Injury to Dignity Awards Rising in BC

Injury to dignity awards are on the rise in BC, according to a recent decision from the Human Rights Tribunal.

Employee discrimination in BC

In a May 10, 2019 decision, indexed as 2019 BCHRT 97, the Tribunal concluded that an employee - the complainant - had been the victim of sexual harassment from her employer. When she rejected her boss's sexual advances, she had her hours cut. As a result of the harassment, the employee left the job. She suffered from significant trauma afterwards.

After concluding that the employee had been discriminated against, the Tribunal considered how much to award her. In every case of discrimination, the Tribunal has the discretion to award an amount to compensate a complainant for "injury to their dignity, feelings, and self-respect" (often referred to simply as "injury to dignity" damages). The Tribunal noted that in a comparable case from 2011, a complainant had been awarded $22,500 for injury to dignity. In less similar cases - involving more severe sexual harassment - the Tribunal had awarded $25,000 to one complainant (in 2010) and $50,000 to another complainant (in 2015).

Based on previous cases, one might anticipate that a reasonable injury to dignity award in this case would have been in the range of $22,500. But the Tribunal observed that the upper limit for injury to dignity awards has increased in recent years. Commenting on the injury to dignity awards made in previous cases, the Tribunal stated:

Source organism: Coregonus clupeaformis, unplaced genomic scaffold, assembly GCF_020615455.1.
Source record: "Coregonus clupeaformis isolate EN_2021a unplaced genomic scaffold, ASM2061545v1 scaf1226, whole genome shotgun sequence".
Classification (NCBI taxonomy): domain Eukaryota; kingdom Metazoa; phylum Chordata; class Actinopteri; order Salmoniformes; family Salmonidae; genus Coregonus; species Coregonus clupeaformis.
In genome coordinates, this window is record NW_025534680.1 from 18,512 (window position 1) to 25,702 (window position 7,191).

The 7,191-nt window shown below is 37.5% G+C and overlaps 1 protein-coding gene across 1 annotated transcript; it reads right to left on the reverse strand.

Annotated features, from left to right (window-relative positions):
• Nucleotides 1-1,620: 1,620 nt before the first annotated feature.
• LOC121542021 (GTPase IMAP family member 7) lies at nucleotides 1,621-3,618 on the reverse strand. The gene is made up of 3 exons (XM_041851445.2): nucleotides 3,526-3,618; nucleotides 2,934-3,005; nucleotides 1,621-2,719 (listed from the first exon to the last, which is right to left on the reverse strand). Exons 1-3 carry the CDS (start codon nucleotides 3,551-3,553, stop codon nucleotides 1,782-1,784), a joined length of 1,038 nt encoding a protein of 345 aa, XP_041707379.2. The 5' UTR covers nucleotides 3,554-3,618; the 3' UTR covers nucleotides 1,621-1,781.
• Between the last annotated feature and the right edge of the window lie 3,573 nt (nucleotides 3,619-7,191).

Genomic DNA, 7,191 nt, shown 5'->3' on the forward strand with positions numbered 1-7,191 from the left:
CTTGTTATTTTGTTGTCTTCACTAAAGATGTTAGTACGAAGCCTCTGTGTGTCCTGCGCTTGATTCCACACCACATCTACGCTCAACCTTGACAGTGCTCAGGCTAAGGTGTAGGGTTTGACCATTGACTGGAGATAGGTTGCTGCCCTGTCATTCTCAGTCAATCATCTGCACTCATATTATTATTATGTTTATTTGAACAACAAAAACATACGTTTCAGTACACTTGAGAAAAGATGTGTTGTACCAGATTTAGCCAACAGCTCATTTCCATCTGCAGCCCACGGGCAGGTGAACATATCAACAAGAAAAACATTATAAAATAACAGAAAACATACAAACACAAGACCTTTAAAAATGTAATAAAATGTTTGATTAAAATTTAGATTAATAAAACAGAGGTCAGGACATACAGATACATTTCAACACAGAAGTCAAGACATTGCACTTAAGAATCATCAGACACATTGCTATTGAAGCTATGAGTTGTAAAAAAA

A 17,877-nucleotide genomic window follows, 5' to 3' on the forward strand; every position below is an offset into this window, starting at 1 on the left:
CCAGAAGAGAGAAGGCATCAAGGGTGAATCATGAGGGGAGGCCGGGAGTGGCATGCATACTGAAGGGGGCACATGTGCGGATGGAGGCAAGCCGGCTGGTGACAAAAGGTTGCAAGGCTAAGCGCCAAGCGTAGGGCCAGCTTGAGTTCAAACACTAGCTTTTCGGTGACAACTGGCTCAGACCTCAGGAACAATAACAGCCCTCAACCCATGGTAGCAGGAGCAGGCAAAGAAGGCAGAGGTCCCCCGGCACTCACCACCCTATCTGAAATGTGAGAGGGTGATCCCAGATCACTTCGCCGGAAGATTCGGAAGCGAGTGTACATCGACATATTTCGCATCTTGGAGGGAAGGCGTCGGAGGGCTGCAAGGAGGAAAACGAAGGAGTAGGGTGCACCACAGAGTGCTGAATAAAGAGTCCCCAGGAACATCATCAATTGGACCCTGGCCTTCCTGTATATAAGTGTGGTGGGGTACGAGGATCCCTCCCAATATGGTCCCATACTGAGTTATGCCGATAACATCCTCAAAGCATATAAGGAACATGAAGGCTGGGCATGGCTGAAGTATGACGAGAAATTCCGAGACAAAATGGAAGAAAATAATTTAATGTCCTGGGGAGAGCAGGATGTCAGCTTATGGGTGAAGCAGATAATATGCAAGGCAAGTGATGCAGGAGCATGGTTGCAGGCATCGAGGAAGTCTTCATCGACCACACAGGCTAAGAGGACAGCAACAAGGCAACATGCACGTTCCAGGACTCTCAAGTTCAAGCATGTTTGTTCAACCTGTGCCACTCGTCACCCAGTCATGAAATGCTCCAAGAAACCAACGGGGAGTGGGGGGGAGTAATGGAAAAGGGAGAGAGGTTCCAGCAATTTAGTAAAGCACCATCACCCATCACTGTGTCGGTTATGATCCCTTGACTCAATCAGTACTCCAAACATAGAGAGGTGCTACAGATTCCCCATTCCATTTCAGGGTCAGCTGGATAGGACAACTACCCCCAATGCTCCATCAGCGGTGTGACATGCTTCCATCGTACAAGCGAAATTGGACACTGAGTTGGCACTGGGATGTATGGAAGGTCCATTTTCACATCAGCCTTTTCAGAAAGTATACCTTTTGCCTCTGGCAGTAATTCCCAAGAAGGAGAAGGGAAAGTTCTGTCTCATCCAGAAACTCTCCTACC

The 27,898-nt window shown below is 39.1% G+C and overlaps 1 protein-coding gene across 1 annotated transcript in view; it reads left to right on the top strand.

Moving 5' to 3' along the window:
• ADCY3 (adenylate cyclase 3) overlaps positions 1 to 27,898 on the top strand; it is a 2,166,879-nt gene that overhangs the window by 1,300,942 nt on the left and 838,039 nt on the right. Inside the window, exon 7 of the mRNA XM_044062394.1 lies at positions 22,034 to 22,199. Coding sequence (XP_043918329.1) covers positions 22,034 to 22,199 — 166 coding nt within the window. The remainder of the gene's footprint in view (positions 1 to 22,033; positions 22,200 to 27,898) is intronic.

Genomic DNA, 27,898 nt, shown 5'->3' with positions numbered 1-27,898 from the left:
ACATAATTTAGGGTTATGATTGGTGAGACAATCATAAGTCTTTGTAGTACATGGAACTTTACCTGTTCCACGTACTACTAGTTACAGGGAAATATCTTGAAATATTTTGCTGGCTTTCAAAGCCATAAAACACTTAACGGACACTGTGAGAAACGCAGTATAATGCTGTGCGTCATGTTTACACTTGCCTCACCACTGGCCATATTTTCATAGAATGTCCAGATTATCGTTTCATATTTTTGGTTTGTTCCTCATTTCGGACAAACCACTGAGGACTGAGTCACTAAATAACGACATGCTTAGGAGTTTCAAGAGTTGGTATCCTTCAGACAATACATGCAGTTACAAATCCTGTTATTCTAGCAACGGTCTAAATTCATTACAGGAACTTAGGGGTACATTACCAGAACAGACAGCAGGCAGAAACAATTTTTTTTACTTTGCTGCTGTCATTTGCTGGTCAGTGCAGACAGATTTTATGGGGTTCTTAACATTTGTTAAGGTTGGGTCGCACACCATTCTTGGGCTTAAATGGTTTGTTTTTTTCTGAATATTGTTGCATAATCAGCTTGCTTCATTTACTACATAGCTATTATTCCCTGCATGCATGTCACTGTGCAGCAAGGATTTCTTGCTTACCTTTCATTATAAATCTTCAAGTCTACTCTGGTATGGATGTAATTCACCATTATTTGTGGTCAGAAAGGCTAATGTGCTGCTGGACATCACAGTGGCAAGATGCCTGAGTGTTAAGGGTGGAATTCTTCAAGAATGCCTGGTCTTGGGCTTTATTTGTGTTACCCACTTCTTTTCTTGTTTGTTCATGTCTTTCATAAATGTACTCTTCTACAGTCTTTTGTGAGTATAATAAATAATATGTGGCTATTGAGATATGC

Ultimately, however, I do not find that the comparison with these cases undermines [the complainant's] claim. Those cases are now several years old. Since they were decided, the BC Court of Appeal has upheld an award of $75,000: Kelly.

Considering the age of the previous decisions and the general upward trend, the Tribunal awarded $40,000 to the complainant as compensation for injury to dignity (in addition to compensation that she received for lost wages and expenses).

What does this mean for employees and employers?

Moving forward, employees and employers will need to consider the possibility that the Tribunal will be issuing higher injury to dignity awards than in past cases. Assuming this trend continues, injury to dignity awards from older cases should still be helpful as a starting point. But depending on their age, they may need to be inflated to reflect the general upward direction of injury to dignity awards.

brendan harvey - wrongful dismissal vancouver
About the Author

Brendan Harvey advises and represents employees and small businesses at all stages before, during, and after the employment relationship. His primary areas of practice include wrongful dismissal, employment standards, and human rights litigation. If you would like to schedule a meeting with Brendan Harvey or any other of our lawyers, give us a call at 604-988-1000.


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